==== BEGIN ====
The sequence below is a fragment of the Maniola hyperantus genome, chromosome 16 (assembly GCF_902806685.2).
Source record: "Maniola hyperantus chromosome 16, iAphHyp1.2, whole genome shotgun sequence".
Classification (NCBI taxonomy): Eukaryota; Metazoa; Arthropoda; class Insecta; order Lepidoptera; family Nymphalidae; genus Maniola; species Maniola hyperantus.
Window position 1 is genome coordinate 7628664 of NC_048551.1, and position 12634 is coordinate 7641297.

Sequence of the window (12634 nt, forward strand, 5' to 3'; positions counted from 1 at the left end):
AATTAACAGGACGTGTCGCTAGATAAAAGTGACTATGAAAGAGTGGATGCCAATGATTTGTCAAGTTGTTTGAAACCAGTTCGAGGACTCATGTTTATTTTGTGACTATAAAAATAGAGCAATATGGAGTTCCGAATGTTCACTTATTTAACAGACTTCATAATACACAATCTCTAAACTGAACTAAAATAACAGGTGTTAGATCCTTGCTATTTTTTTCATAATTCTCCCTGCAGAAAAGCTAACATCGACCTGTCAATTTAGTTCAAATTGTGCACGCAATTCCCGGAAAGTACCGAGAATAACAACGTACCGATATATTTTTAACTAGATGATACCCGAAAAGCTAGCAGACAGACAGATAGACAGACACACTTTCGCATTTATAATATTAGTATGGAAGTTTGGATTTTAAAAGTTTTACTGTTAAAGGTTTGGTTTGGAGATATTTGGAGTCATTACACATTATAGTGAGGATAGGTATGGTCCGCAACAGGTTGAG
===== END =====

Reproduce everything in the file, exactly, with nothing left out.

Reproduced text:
The sequence below is a fragment of the Maniola hyperantus genome, chromosome 16 (assembly GCF_902806685.2).
Source record: "Maniola hyperantus chromosome 16, iAphHyp1.2, whole genome shotgun sequence".
Classification (NCBI taxonomy): Eukaryota; Metazoa; Arthropoda; class Insecta; order Lepidoptera; family Nymphalidae; genus Maniola; species Maniola hyperantus.
Window position 1 is genome coordinate 7628664 of NC_048551.1, and position 12634 is coordinate 7641297.

Sequence of the window (12634 nt, forward strand, 5' to 3'; positions counted from 1 at the left end):
AATTAACAGGACGTGTCGCTAGATAAAAGTGACTATGAAAGAGTGGATGCCAATGATTTGTCAAGTTGTTTGAAACCAGTTCGAGGACTCATGTTTATTTTGTGACTATAAAAATAGAGCAATATGGAGTTCCGAATGTTCACTTATTTAACAGACTTCATAATACACAATCTCTAAACTGAACTAAAATAACAGGTGTTAGATCCTTGCTATTTTTTTCATAATTCTCCCTGCAGAAAAGCTAACATCGACCTGTCAATTTAGTTCAAATTGTGCACGCAATTCCCGGAAAGTACCGAGAATAACAACGTACCGATATATTTTTAACTAGATGATACCCGAAAAGCTAGCAGACAGACAGATAGACAGACACACTTTCGCATTTATAATATTAGTATGGAAGTTTGGATTTTAAAAGTTTTACTGTTAAAGGTTTGGTTTGGAGATATTTGGAGTCATTACACATTATAGTGAGGATAGGTATGGTCCGCAACAGGTTGAG